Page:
When I accepted my friend Brooke’s invitation to join the team for this trip, one of the reasons I did so was that I recognized a need to break my egocentric American arrogance. I don’t mean that as derisively as it sounds, but the truth is most of us who have never left US soil (and, sadly, many who have) view the world through a very narrow lens. We assume that what is familiar to us is superior to that which is not. And so, mostly subconsciously, we treat people and experiences of other cultures as being somehow inferior.

What I discovered was that when I allowed myself to approach Russian culture from a place of humility rather than superiority, I was able to see it in all its beauty. Yes, much of it was uncomfortably unfamiliar. But had I equated “unfamiliar” with “inferior,” I would have missed literally everything.

The Old Testament prophets leveled pretty sharp criticism on Israel for the way the people treated “outsiders.” And when they were exiled in Babylon, Jeremiah actually encouraged them to adapt and to actively seek peace and prosperity for their captors (Jer. 29:4-9). When we see ourselves as the foreigners, we open ourselves to enriching and transformative experiences.

2. It’s all about the heart. One of the things that’s been popular for some churches in our area in recent years has been shows by “Power Teams,” groups of big-muscled men who tear phone books in half, break concrete blocks, and perform various other feats of strength while proclaiming a gospel message and usually offering some sort of emotionally-infused invitation or altar call at the end.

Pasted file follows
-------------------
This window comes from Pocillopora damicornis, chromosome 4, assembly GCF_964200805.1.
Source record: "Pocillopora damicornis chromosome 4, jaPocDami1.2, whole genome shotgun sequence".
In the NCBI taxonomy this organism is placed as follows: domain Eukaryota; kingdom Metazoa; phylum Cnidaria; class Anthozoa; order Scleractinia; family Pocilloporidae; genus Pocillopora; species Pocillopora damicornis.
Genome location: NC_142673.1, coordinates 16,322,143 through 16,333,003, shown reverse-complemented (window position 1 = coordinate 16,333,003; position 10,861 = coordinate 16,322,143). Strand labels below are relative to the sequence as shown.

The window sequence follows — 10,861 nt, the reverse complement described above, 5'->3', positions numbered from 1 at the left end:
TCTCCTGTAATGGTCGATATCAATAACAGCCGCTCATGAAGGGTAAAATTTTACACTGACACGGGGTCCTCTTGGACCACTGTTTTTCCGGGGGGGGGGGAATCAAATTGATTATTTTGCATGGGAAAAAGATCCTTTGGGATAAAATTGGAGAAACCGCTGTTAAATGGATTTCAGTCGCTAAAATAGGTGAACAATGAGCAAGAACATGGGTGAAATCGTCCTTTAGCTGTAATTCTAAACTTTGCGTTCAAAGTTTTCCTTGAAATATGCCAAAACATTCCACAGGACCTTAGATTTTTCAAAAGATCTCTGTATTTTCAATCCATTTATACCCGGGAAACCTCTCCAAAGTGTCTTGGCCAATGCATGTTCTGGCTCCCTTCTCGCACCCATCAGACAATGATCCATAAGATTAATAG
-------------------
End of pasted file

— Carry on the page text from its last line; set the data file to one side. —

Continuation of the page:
To be honest, I was never really all that impressed. Now I know why.

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Valeri (right) with one of his star pupils at Ivanovo Tech School #8

Our second morning in Ivanovo, we visited one of the technical schools where many of the orphans from the ministry center attended. There we were introduced to Valeri, who basically served in the role as the gym coach. Valeri clearly was a man’s man. Former military, athletically gifted, hearty laugh, tough as nails. The whole package.

In Valeri’s gym, we saw typical equipment…weights, exercise machines, ropes, etc. But what was not “typical” was the boys he brought out to demonstrate the work he does.

It’s one thing to see big weightlifter types toss around kettle bells, bust up concrete with their bare hands, or take a punch to the gut without flinching. But when you watch a bunch of scrawny 16-year old boys do all those things and more, you see what true strength really is.

Valeri trains not only the bodies of his students, but their minds and hearts as well. His aim is not to create an army of ultra-macho muscleheads. It is to infuse a sense of inner strength and confidence that will allow them to go into the world in whatever profession they choose and excel.